Turkey has been engaging in a war of words with Iran lately, as the United States and others are hardening their stance on Tehran, in a development that analysts say is not beneficial to Ankara.
“It is obvious that is connected with the new Middle East and Syria strategy of the Trump administration,” said Cahit Armagan Dilek, director of the Ankara-based 21st Century Turkey Institute.
Tension with Tehran arose after Turkish President Recep Tayyip Erdogan accused Iran days ago of pursuing Persian nationalism and sectarianism in the region, starting a salvo of accusations by Turkish officials following talks with their U.S. counterparts earlier in the month.
During his visit to Bahrain, Erdogan claimed that Iran, without mentioning its name, is trying to disintegrate Syria and Iraq, and that Persian nationalism and sectarianism are at work in the two war-torn countries.
“We need to block that,” he added.
Turkey and Iran, regional powers dominated respectively by Sunnis and Shiites, have conflicting positions on Iraq and Syria.
Iran supports the Shiite-led Iraqi government as well as the Syrian regime, while Turkey only gave up last summer pushing for the downfall of the Syrian regime by means of supporting rebel groups.
Ankara has also strained its ties with Baghad which it criticizes for excluding the Sunnis from the government.
“Ankara’s desire to win the good graces of (U.S.) President (Donald) Trump who appears determined to treat Iran as a hostile power is one of the primary reasons for the Turkish government’s attitude,” remarked Faruk Logoglu, a former diplomat who held top posts in the Turkish Foreign Ministry.
The second reason, according to Logoglu, is Turkey’s assumption, for political and economic reasons, of the role of protector for the Gulf states including Saudi Arabia against Iran.
Both Turkey and the Gulf countries are concerned that Iran is seeking to carve out a Shiite crescent from Iran to Lebanon via Iraq and Syria, a charge dismissed by Tehran as untrue.
In a show of support against Iran, Turkey deployed troops in Qatar last year.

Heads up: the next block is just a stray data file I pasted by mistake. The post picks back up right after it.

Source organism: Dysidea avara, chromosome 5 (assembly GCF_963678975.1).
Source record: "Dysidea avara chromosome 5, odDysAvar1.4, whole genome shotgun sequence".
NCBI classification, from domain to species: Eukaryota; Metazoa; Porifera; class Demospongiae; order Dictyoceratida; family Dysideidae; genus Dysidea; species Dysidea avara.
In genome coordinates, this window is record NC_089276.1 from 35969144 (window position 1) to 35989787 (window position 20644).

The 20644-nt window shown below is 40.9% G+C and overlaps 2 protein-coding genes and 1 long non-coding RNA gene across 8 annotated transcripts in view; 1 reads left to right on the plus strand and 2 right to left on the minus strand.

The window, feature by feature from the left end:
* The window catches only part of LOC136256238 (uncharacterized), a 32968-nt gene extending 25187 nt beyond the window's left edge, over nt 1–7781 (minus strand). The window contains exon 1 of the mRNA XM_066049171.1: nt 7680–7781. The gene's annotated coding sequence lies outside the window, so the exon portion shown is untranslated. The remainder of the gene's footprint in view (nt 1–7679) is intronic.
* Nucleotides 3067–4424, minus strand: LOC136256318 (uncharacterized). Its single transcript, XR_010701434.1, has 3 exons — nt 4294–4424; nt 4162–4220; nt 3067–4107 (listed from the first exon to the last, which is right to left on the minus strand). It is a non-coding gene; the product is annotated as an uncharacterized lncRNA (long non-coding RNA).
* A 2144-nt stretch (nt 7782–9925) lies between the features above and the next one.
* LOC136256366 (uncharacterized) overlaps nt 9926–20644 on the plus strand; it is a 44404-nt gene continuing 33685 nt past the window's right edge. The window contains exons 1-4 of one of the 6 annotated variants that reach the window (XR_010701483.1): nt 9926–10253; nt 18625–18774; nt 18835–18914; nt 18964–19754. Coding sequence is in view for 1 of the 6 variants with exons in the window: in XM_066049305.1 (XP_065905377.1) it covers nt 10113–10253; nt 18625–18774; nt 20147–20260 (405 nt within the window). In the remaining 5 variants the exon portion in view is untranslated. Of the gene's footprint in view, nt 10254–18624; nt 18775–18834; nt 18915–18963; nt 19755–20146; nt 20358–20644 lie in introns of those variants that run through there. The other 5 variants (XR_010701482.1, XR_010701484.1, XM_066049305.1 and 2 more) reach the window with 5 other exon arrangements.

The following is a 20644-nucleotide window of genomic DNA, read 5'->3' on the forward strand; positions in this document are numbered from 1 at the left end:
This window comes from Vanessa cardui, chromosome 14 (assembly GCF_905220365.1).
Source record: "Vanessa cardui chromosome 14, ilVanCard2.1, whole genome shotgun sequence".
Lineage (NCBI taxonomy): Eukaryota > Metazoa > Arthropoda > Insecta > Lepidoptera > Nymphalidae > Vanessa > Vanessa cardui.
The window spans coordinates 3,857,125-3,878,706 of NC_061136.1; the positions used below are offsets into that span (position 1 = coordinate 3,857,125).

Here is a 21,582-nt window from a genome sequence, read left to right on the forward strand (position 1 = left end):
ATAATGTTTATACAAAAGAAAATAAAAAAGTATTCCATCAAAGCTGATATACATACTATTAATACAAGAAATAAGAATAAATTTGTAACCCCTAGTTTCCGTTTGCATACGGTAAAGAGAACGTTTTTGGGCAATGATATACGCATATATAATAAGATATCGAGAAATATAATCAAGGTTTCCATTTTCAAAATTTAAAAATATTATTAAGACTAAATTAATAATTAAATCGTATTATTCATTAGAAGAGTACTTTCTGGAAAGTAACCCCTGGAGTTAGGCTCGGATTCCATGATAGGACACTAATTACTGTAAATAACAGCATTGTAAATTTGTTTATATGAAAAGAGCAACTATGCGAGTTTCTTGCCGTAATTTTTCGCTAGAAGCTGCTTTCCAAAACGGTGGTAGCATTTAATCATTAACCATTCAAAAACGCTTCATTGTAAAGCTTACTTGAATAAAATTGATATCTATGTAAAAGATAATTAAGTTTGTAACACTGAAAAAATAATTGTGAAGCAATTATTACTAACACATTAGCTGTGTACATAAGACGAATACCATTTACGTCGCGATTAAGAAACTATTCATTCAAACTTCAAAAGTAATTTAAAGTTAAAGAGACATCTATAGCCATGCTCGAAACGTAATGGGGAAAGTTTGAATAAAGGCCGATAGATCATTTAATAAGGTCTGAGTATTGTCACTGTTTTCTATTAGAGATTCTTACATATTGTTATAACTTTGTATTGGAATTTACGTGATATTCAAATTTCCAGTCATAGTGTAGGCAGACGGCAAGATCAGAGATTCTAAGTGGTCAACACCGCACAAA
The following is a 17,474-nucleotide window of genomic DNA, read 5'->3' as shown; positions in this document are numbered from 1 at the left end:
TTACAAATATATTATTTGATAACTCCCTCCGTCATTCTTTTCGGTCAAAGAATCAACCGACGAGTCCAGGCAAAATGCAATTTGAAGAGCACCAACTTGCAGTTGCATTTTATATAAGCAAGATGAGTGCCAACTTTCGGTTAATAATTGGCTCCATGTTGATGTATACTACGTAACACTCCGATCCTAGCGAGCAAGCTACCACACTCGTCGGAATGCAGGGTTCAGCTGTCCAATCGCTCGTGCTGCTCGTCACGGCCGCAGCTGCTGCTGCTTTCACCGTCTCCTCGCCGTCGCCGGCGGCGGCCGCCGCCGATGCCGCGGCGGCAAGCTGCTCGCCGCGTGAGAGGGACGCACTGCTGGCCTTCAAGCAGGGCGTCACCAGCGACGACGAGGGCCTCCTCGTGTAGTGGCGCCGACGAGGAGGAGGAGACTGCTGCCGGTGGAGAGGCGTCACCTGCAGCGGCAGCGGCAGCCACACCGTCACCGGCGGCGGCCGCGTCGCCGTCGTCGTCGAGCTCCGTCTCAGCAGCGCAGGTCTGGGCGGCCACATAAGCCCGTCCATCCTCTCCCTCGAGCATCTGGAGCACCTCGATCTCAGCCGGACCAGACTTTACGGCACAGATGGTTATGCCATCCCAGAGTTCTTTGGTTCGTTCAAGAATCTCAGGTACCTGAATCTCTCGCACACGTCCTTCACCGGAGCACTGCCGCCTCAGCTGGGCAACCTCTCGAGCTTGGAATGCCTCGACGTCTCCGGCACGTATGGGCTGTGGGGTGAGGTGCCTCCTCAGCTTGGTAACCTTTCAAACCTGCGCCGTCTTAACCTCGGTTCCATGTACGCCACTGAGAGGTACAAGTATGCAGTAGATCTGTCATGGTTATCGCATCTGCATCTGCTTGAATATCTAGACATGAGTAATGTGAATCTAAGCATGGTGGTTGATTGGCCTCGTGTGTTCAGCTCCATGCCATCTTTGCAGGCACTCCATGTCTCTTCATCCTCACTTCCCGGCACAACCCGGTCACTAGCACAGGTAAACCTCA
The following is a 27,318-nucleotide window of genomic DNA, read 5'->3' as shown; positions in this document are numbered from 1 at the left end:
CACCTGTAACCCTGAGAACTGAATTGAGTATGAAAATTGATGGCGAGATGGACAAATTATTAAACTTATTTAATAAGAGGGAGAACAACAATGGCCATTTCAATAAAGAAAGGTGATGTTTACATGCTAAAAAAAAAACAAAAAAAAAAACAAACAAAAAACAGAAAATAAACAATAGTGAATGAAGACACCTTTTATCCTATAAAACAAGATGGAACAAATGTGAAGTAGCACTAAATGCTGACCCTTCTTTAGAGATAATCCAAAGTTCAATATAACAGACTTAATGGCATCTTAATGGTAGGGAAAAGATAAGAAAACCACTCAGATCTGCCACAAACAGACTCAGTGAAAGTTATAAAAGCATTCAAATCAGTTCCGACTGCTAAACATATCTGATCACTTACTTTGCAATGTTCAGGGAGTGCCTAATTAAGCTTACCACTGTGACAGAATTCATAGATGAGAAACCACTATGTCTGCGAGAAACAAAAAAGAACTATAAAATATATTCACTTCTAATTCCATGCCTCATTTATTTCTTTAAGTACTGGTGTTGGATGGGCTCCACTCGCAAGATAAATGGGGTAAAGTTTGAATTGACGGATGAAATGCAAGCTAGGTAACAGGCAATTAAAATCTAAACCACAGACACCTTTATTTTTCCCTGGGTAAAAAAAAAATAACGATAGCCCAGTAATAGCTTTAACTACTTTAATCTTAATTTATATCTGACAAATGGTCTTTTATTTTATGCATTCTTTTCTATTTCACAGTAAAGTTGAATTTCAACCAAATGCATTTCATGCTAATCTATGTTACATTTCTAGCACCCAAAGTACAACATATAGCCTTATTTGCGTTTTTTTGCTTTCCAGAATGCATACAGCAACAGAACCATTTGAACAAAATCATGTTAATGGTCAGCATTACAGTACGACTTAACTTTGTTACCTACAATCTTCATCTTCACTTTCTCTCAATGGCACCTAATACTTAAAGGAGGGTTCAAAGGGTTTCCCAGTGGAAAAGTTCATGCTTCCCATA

The new U.S. administration sees Iran as a threat to the region and the world and placed new sanctions on it after Tehran tested a new ballistic missile at the end of January.
Dilek, a former staff officer, did not think it makes much sense to accuse Iran of trying to create a Shiite crescent.
Maintaining it is the U.S. and the Gulf countries that created the Islamic State (IS) with a view to designing the region, he said, “The current attitude of Turkey and the U.S. is a move aimed at cutting off Iran’s link with Bagdad and Damascus in an operation to be carried out under the guise of cleaning Raqqa of IS.”
Joseph Dunford, chairman of the U.S. Joint Chiefs of Staff, and new CIA chief Michael Pompeo were recently in Turkey to discuss details of a military cooperation against IS in Syria as well as possible regional scenarios.
Turkey says it is ready to join the U.S.-led coalition to drive IS from its stronghold of Raqqa if Washington agrees to exclude the Kurdish fighters, whom Ankara sees as terrorists, from the Raqqa campaign.
About a week before leaving for a tour of three Gulf countries — Bahrain, Saudi Arabia and Qatar — President Erdogan had his first phone call with U.S. President Trump.
While Pompeo was in Turkey, Turkish Prime Minister Binali Yildirim had a phone call with U.S. Vice President Michael Pence. “We are opening a new page with the U.S. administration,” the premier told reporters days later.
The Turkish government had some serious divergences of opinion on Syria as well as some other issues with the previous U.S. administration headed by Barack Obama.
It is significant that Turkey leveled its criticism against Iran after talks with U.S. officials and during a presidential visit to Gulf countries, Dilek stated.
Noting President Trump takes a harsh stance against Iran, he said, “This attitude of Turkey is indicative of the new U.S. policy and demonstrates that Turkey will again act together with the U.S. (in the region).”
In its initial response, Iran dismissed Erdogan’s criticism, underlining that its forces are in Iraq upon the request of the Iraqi government to fight against terrorist groups.
The statement issued by the Iranian Foreign Ministry also said, in an apparent veiled criticism of the Turkish position on Syria and Iraq, that support offered to terrorist groups in the region irrespective of neighboring countries’ sovereignty is a cause of concern.
Turkey has been militarily involved in Syria since August last year based on an understanding with Russia, a staunch ally of the Syrian government.
Turkey’s ruling party, the Islamist Justice and Development Party, has refused, however, to cooperate with the Syrian government as it does not see the regime as legitimate.